PubDate: Tue, 3 Jan 2012 16:04:07 GMT
       
  • Volume 18 Issue 2 - The analytics of the Australian private health
           insurance rebate and the Medicare levy surcharge
    • Abstract: Robson, Alex; Ergas, Henry; Paolucci, Francesco
      This paper presents an analytical framework for examining changes in the Private Health Insurance rebate (PHIR) and the Medicare Levy Surcharge (MLS), and uses it to establish three key propositions. First, increases in the MLS rate tend to reduce the elasticity of demand for private health insurance. Second, simultaneously increasing MLS rates and thresholds has a theoretically ambiguous effect on PHI take-up rates. Third, means testing the PHIR can never increase PHI take-up, and will reduce it in some circumstances. The paper concludes with a discussion of the possible consequences of recently proposed policy changes to private health insurance in Australia.

      PubDate: Tue, 3 Jan 2012 16:04:07 GMT
       
  • Volume 18 Issue 2 - Prevention no cure: A critique of the report of
           Australia's national preventative health Taskforce
    • Abstract: Harrison, Mark; Robson, Alex
      Australia's National Preventative Health Taskforce baulks at the economic approach to public policy that weighs up costs and benefits, and instead adopts a 'healthist' perspective, with an open-ended and unconditional commitment to maximising health and a jumbling of private and external costs. The result is to overstate the benefits, and ignore the costs, of proposed policies. While this is predictable given the interests and agenda of preventative health advocates, it is not desirable. Not only is the economic approach mandated for regulatory reform, it has a number of advantages in determining the likely effects of policies and identifying unintended consequences. Although the Taskforce emphasises the irrationality of consumers, it is not clear whether a preventative health bureaucracy will improve the efficiency of health spending.

      PubDate: Tue, 3 Jan 2012 16:04:07 GMT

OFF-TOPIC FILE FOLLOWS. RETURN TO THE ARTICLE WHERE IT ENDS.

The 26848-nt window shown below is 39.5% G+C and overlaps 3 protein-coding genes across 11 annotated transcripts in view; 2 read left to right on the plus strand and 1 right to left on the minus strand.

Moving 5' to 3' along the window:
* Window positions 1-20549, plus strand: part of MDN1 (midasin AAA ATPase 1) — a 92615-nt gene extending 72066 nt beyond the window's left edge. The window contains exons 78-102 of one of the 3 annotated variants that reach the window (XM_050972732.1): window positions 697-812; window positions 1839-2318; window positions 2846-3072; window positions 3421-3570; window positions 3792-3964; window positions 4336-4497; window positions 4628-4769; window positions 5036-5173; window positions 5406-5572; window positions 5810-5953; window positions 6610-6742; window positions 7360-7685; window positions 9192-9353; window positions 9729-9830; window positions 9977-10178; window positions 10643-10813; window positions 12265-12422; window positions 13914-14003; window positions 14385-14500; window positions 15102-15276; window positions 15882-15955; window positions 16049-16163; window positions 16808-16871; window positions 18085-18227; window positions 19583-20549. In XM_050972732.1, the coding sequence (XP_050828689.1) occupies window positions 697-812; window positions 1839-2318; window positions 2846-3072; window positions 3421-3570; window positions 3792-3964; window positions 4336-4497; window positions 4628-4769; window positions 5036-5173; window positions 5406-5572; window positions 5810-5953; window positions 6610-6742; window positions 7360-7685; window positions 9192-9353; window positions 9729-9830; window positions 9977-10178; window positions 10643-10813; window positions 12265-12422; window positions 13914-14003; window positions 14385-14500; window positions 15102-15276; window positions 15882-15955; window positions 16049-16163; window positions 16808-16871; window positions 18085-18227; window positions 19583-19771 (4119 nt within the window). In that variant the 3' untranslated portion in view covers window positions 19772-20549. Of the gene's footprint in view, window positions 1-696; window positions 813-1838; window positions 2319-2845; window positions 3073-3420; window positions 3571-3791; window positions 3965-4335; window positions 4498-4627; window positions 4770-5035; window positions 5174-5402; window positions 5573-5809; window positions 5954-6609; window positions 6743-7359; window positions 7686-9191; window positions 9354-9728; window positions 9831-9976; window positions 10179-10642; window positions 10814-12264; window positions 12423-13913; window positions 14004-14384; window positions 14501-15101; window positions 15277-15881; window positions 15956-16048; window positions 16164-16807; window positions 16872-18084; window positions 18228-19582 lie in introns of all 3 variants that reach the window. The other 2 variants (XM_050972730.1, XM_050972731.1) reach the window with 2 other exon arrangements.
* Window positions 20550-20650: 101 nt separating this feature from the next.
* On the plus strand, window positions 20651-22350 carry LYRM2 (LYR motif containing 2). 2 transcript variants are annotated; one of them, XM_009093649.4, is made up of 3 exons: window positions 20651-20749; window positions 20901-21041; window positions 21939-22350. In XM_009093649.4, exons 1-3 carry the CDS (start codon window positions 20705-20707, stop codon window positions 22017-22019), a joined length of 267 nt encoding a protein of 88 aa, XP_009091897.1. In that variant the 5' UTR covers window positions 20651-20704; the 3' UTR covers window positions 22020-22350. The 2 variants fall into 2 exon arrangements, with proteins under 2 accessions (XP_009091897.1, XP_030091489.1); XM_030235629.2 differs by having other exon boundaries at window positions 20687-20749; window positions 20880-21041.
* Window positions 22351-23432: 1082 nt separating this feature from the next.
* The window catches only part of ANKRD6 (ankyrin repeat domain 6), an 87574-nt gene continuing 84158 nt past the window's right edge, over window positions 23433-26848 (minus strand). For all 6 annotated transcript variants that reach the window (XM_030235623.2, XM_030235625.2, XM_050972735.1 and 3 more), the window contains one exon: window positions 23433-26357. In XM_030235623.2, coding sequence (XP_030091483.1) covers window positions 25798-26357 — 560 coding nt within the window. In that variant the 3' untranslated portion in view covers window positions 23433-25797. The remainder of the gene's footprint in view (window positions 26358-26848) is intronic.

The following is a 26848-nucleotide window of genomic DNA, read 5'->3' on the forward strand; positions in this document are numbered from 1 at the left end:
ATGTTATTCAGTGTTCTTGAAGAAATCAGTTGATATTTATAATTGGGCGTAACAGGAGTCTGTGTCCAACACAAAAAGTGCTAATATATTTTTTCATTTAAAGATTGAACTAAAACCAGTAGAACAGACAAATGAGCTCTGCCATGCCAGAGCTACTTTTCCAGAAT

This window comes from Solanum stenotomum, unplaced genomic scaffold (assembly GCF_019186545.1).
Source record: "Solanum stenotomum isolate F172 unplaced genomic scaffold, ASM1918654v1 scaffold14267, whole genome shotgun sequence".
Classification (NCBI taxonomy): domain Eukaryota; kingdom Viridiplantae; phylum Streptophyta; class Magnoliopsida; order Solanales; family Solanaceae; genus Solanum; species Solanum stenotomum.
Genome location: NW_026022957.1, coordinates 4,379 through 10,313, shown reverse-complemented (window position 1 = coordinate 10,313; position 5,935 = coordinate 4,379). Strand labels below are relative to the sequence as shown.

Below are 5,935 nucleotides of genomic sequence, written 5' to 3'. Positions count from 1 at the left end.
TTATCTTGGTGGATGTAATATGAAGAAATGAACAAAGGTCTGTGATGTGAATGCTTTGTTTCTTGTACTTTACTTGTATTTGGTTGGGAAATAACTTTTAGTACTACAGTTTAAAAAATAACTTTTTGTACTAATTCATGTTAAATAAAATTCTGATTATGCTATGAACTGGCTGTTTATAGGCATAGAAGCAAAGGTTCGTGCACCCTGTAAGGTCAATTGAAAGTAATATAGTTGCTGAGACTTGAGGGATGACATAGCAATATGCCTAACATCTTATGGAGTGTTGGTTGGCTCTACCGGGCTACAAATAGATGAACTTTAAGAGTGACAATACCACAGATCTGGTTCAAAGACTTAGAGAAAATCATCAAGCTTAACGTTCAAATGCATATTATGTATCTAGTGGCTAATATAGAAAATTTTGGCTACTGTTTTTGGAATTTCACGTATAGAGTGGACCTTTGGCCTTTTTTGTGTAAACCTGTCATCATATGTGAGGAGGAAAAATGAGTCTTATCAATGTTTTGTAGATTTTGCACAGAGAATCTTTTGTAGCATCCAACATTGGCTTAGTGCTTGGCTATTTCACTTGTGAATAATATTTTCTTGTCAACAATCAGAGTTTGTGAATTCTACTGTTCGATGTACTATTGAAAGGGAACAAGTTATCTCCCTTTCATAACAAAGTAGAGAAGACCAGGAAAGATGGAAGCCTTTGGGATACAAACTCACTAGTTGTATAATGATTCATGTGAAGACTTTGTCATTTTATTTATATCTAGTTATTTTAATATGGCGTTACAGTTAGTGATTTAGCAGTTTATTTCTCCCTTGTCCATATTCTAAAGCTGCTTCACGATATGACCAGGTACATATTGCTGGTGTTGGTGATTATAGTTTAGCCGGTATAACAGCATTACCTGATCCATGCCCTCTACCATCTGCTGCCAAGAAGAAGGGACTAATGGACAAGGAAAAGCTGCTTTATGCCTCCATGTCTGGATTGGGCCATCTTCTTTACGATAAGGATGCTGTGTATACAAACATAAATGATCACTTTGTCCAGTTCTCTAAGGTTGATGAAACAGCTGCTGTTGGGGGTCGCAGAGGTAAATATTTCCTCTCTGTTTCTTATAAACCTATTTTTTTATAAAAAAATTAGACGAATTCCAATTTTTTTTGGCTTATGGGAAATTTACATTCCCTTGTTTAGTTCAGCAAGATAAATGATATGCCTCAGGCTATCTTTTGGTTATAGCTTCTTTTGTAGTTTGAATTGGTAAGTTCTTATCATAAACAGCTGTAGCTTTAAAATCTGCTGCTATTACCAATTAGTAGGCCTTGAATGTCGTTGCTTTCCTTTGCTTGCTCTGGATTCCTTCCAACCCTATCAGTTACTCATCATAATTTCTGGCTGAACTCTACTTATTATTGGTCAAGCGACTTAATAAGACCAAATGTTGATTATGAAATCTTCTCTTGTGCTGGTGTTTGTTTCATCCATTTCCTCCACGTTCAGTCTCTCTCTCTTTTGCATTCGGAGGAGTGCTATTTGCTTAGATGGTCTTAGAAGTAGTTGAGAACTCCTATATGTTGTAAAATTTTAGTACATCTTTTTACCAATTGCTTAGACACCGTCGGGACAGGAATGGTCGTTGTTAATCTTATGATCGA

• Volume 18 Issue 2 - The platypus economist
    • Abstract: Crampton, Eric
      A good health economist is a bit like a platypus, or at least so-says a health economist colleague of mine. The friendly beast must combine a clinician's medical knowledge with an economist's techniques, both theoretical and empirical, and a bureaucrat's understanding of the administrative structures within which policy operates. Perhaps the health economist's empirical techniques are not as refined as the theoretical econometrician's, just as the platypus's fur is perhaps not quite as soft as that of a kitten, but it does a good job of combining a set of characteristics that are normally not found in one place. Unfortunately, health policy instead seems set by a chimera that rather seems to have taken the design specifications for the platypus and decided that the kitten should in fact provide the beak and the duck provide the fur: we too often find combined the clinician's goal of health care, as maximand; the economics undergraduate's captivation by partial equilibrium and neglect of general equilibrium; and the bureaucrat's inadequate respect for methodological individualism. The papers in this Agenda Special Issue on health economics work to bring more standard economic method back into health policy analysis.

      PubDate: Tue, 3 Jan 2012 16:04:07 GMT
       
  • Volume 18 Issue 1 - Editor and Editorial Committee
    • PubDate: Wed, 25 May 2011 11:31:40 GMT
       
  • Volume 17 Issue 2 - Editor and Editorial Committee
    • PubDate: Wed, 25 May 2011 11:31:40 GMT